“Prayer is not the least we can do, but the most we can do.”
That is Bishop Hope Morgan Ward’s video message on the North Carolina Annual (regional) Conference’s website. She echoes what many concerned United Methodists are doing in response to the deadly disease striking down so many people in West Africa.
ADOPTION ON HOLD DUE TO EBOLA
How do you look at more than 100 children and pick out three to adopt?
Debbie and Danny Bonn grappled with that question. They didn’t doubt that it was part of God’s plan for them to adopt three children from Sierra Leone but how to do that was puzzling, Debbie said.
“I didn’t pick the children I have now, you know, you don’t do that,” she said, half laughing and half crying. “We prayed. We just really felt God was going to show us (our children) when we got there.”
“There” is the Rainy Season Orphanage in Freetown, Sierra Leone. Their oldest daughter, Ashley, took a year between high school and college to serve at Rainy Season. She introduced the family to the orphanage.
God answered their prayers and “picked out” three children for the Bonn family, members of Christ United Methodist Church in Franklin, Tennessee.
Debbie said when she got to the orphanage, an 11-year-old boy left a group of playing children and stuck to her like glue. Then, an 8-year-old girl joined them and the three bonded. “I thought, ‘Is this really happening? God, did you just pull these kids out to me?’”
Their third child is a 5-year-old boy with special needs. The Bonns are sure God picked him out for them as well.
The three children from Sierra Leone will join with big brothers and sisters Ashley, 20 and in her second year at college; Corey, who is a high school senior; and Miles, a seventh-grader.
“It will be a huge transition, but one we have been looking forward to for some time,” Debbie said.
The adoption is currently on hold because the orphanage is on lockdown due to the Ebola crisis in Sierra Leone. Before going on lockdown the orphanage had to raise $80,000 to buy enough food and other supplies for the next six to nine months. Donations can be made here.
“We pray a lot on our knees,” she said again — through laughter and tears.
Debbie Bonn’s family, members of Christ United Methodist Church in Franklin, Tenn., is waiting to bring home two boys, 11 and 5, and one girl, 8, from the Rainy Season orphanage in Freetown, Sierra Leone. They were hoping to have them home by Christmas, but that is delayed because the orphanage is on lockdown due to the Ebola outbreak.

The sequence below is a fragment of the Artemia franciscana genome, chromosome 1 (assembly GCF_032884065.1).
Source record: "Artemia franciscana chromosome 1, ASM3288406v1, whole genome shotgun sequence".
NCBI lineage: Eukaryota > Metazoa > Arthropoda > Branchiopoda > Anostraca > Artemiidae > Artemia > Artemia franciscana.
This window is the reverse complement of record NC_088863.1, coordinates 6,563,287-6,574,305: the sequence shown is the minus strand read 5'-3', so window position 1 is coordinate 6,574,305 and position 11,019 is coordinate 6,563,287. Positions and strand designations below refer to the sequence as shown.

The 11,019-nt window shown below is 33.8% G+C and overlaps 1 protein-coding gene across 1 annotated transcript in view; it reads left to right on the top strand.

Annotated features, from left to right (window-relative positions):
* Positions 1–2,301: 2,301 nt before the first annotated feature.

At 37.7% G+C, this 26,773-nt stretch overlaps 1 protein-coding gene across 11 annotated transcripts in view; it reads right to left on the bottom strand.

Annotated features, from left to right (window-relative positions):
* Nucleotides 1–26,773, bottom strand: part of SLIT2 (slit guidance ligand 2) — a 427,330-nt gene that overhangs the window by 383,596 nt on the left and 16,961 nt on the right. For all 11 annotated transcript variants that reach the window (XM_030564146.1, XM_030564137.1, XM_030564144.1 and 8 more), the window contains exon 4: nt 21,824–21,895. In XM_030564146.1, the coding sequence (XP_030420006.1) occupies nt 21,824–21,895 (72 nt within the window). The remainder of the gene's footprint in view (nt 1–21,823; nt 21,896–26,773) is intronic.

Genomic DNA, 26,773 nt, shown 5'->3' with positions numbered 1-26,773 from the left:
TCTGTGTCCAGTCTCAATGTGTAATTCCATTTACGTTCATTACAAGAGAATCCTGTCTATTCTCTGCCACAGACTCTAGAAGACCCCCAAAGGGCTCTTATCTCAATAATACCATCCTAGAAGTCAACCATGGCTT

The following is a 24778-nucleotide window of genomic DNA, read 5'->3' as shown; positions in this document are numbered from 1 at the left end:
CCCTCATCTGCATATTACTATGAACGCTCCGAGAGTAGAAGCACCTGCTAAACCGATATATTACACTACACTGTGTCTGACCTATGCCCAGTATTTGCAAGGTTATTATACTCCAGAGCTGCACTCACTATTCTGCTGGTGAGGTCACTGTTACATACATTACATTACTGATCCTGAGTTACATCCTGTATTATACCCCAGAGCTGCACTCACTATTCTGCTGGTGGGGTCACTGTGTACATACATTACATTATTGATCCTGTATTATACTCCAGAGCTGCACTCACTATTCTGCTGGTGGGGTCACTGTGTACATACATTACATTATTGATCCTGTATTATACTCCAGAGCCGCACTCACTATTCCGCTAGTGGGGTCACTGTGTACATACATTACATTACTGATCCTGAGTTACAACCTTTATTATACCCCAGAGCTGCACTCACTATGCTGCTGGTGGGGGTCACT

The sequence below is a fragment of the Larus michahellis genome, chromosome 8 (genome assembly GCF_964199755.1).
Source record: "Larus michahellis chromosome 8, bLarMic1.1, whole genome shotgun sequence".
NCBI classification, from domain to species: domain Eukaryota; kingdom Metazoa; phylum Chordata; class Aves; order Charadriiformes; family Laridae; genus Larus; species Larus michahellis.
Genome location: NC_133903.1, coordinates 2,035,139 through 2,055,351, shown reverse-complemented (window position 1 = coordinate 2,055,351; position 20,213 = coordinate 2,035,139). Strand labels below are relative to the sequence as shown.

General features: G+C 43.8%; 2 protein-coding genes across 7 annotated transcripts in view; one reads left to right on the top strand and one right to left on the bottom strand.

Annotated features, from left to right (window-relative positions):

“I am scared for West Africa; our family prays constantly for their brothers and sisters, the aunties and uncles that are really affected by Ebola,” Bonn said. “We lift them up in prayer and ask God for miracles.”
The Bonn family is one of thousands of United Methodists with personal relationships to people in West Africa.
Fred Clark, outreach director for Camp Hill (Pennsylvania) United Methodist Church, said, “Our relationship with Sierra Leone has been transformative for our church. We have been fasting and praying and we wish we could do more.”
Camp Hill has been supporting doctors and thePanguma Hospital for several years. Panguma is about 25 miles from Kenema Government Hospital where the first Ebola patients were brought when the virus started in May. The Sierra Leone Initiative in the Susquehanna Conference is a partnership between churches in Sierra Leone and the U.S. conference.
Adding to the needs
Quarantines are adding to the pain and suffering in areas without Ebola.
“We are hearing that life in Liberia is getting difficult as a bag of rice is costing $50,” said the Rev. Archibald Bing, an ordained elder from Liberia serving as a chaplain in Columbus, Ohio. “Rice is the staple food in most of West Africa. We learned that prices of everything, including medicines, are very costly for the common citizens struggling to survive. The Ebola epidemic is causing a lot of havoc and fear among the people. We who are family members in foreign countries like the USA and Europe are praying daily for a divine intervention.”